Bach is the epitome of composing. His methods are the only way. Sure, he's good, but there lots of other ways to sound good, and his was only one way to sound good in the 1700s. Music learned outside of school is lesser. It's not, it's just different, and much more relevant to how music is made in society in general. Band is everything. It's not. It only really exists in schools and the military, so why would you think that? And community bands only exist because they exist in schools. Classical is a higher form of music. Nope, it's mostly just old. And prescribing classical theory to other musics is inappropriate. Popular musicians aren't real musicians. In a lot of ways they are actually better musicians in the deepest sense of the word. They all tend to be able to read some form of notation, improvise, compose, and learn by ear with relative ease.
Musicians across all genres of music have heard of Musical Instrument Digital Interface (MIDI). What is interesting, and rather mind-boggling (to be honest), is that music teachers (myself included) trained in university classical music programs either never heard of it or have heard of it but just don't really know what it does. Music educators graduating without modern musician skills and knowledge is an issue discussed in another blog post. Those who have had experience with making music electronically or have dabbled in a bit of recording would possess this knowledge, but mostly those training to be general music or secondary music specialists may not ever embrace this versatile computer protocol.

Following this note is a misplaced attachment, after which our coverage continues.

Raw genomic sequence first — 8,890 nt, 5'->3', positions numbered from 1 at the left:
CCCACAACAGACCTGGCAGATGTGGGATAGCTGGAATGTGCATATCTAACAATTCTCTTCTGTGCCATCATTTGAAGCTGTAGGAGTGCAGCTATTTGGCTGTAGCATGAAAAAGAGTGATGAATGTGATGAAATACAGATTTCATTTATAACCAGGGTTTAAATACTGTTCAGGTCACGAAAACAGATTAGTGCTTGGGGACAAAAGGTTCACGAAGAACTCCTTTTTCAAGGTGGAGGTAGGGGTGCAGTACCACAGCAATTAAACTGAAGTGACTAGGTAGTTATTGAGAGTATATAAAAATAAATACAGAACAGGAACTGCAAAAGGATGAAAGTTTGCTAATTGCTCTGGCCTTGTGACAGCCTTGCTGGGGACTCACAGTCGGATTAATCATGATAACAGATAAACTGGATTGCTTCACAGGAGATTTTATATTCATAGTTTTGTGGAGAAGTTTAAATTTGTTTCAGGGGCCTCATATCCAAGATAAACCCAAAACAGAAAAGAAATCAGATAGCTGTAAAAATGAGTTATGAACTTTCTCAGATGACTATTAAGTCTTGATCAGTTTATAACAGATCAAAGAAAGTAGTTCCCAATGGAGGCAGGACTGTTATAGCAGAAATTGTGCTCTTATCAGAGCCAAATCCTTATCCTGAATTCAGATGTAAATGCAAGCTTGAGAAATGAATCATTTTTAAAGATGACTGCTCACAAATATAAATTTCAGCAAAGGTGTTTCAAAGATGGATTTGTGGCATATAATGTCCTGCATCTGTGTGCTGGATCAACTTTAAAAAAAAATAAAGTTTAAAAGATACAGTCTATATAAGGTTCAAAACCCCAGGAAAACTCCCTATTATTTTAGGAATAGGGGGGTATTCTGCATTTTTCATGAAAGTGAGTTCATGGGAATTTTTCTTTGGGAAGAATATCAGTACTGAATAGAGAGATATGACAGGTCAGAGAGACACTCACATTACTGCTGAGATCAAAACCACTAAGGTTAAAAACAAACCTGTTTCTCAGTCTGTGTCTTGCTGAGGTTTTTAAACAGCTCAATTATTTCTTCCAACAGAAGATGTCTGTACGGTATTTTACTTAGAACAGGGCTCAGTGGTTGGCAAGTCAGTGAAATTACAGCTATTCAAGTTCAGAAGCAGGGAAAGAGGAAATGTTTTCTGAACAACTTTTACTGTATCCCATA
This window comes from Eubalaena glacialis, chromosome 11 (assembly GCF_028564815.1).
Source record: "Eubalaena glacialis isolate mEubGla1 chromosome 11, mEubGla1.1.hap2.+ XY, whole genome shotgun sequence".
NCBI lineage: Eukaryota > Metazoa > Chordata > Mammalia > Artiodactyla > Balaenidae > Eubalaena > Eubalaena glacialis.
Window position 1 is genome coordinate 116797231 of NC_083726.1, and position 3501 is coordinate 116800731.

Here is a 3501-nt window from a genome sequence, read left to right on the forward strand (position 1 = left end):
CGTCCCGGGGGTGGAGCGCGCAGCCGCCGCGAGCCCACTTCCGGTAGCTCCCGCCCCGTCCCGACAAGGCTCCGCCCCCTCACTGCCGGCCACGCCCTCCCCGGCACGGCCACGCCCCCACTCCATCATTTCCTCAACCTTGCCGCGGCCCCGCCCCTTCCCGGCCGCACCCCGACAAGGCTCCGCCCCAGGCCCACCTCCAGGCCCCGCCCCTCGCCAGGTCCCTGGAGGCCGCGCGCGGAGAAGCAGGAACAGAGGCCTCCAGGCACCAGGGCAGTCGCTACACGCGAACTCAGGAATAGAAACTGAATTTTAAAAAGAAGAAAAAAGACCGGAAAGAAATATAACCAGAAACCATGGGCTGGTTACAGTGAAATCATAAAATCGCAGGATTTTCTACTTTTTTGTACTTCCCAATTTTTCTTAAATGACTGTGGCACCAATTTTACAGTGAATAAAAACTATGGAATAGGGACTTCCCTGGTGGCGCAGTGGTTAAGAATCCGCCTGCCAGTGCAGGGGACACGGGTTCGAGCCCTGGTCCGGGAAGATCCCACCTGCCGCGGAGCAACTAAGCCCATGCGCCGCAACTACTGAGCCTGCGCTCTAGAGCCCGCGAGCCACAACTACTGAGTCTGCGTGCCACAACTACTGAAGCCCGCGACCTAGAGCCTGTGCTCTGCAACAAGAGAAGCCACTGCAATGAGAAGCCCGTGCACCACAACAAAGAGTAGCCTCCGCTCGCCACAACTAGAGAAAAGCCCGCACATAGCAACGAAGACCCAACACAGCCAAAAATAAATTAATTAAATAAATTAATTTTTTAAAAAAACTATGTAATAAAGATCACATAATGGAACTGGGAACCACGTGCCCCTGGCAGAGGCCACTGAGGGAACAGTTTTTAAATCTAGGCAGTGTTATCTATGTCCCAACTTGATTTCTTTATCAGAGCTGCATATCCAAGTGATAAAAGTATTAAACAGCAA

The Italian words that we use in music only exist because of the classical canon and the dawn of standardized Western staff notation. The Italian counterparts of these straightforward words are only relevant in a classical or jazz setting where sheet music is the staple. Outside of that, say in a popular setting, there is no need for them. Speed up, and slow down are pretty clear and need no explanation. In fact, in popular musics, these Italian terms are just simply not used. Many times there are other words used to replace these Italian ones, but there are also terms that are exclusive to popular styles.
Now, of course, you just ordered all the pieces for your drum kit but what they never taught you in school is: how to assemble a drum kit from the box. It is one of the few things in life that do not come with an instruction manual. The manufacturers just assume that you already know what you're doing, which is odd. Don't worry, here are picture instructions that take you through the journey of assembling your kit for the first time:
Must-Read Music Teacher Professional Development Book List These books have a common theme, they promote Informal learning, Non-formal teaching, popular music education, or creativity, and sometimes all four! Rock Coach: A Practical Guide for Teaching Rock Bands in Schools Rock Coach by Steve Giddings Bit of a shameless self plug but seriously, I wouldn't have … Continue reading Steve’s Must-Read Music Teacher PD Book List